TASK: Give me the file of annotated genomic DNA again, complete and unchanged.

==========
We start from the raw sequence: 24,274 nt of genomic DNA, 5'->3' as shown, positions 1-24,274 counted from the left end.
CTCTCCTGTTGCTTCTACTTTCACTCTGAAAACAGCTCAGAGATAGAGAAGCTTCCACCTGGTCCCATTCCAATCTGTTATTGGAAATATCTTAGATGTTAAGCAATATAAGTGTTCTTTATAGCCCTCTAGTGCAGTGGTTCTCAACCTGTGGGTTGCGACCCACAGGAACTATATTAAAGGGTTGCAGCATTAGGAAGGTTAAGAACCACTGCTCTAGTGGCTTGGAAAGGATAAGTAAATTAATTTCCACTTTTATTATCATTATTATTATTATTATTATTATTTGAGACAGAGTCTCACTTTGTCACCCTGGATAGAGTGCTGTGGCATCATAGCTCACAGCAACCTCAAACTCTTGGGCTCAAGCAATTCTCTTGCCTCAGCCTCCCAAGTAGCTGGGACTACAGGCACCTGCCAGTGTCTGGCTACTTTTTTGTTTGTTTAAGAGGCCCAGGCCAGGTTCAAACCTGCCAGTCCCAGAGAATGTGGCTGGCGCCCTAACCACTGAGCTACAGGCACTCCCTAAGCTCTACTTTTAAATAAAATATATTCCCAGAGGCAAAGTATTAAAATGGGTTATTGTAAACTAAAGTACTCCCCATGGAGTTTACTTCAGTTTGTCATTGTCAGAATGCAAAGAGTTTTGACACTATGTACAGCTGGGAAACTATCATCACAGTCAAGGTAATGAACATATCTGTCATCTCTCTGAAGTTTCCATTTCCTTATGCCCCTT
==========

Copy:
We start from the raw sequence: 24,274 nt of genomic DNA, 5'->3' as shown, positions 1-24,274 counted from the left end.
CTCTCCTGTTGCTTCTACTTTCACTCTGAAAACAGCTCAGAGATAGAGAAGCTTCCACCTGGTCCCATTCCAATCTGTTATTGGAAATATCTTAGATGTTAAGCAATATAAGTGTTCTTTATAGCCCTCTAGTGCAGTGGTTCTCAACCTGTGGGTTGCGACCCACAGGAACTATATTAAAGGGTTGCAGCATTAGGAAGGTTAAGAACCACTGCTCTAGTGGCTTGGAAAGGATAAGTAAATTAATTTCCACTTTTATTATCATTATTATTATTATTATTATTATTTGAGACAGAGTCTCACTTTGTCACCCTGGATAGAGTGCTGTGGCATCATAGCTCACAGCAACCTCAAACTCTTGGGCTCAAGCAATTCTCTTGCCTCAGCCTCCCAAGTAGCTGGGACTACAGGCACCTGCCAGTGTCTGGCTACTTTTTTGTTTGTTTAAGAGGCCCAGGCCAGGTTCAAACCTGCCAGTCCCAGAGAATGTGGCTGGCGCCCTAACCACTGAGCTACAGGCACTCCCTAAGCTCTACTTTTAAATAAAATATATTCCCAGAGGCAAAGTATTAAAATGGGTTATTGTAAACTAAAGTACTCCCCATGGAGTTTACTTCAGTTTGTCATTGTCAGAATGCAAAGAGTTTTGACACTATGTACAGCTGGGAAACTATCATCACAGTCAAGGTAATGAACATATCTGTCATCTCTCTGAAGTTTCCATTTCCTTATGCCCCTT